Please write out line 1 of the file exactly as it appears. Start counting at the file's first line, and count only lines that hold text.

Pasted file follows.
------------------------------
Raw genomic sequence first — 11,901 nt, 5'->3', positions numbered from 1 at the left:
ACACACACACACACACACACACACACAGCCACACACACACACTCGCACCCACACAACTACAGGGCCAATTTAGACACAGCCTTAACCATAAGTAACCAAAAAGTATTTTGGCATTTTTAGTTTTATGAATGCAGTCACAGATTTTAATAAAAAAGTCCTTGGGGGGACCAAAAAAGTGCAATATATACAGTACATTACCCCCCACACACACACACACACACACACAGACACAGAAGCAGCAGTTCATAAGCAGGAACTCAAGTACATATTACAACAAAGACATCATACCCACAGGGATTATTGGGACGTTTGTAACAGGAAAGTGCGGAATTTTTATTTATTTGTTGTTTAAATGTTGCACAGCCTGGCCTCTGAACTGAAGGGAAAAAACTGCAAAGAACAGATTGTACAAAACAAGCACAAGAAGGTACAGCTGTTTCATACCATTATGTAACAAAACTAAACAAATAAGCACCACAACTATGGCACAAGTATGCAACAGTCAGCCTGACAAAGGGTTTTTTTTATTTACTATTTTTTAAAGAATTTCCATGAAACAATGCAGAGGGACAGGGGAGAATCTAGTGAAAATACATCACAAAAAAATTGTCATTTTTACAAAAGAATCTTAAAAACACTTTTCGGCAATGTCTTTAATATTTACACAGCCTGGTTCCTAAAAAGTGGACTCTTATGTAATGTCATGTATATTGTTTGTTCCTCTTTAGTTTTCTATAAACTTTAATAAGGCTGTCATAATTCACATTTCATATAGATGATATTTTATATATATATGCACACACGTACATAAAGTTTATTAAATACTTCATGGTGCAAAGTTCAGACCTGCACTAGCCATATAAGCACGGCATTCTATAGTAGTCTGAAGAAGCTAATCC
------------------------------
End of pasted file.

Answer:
Raw genomic sequence first — 11,901 nt, 5'->3', positions numbered from 1 at the left: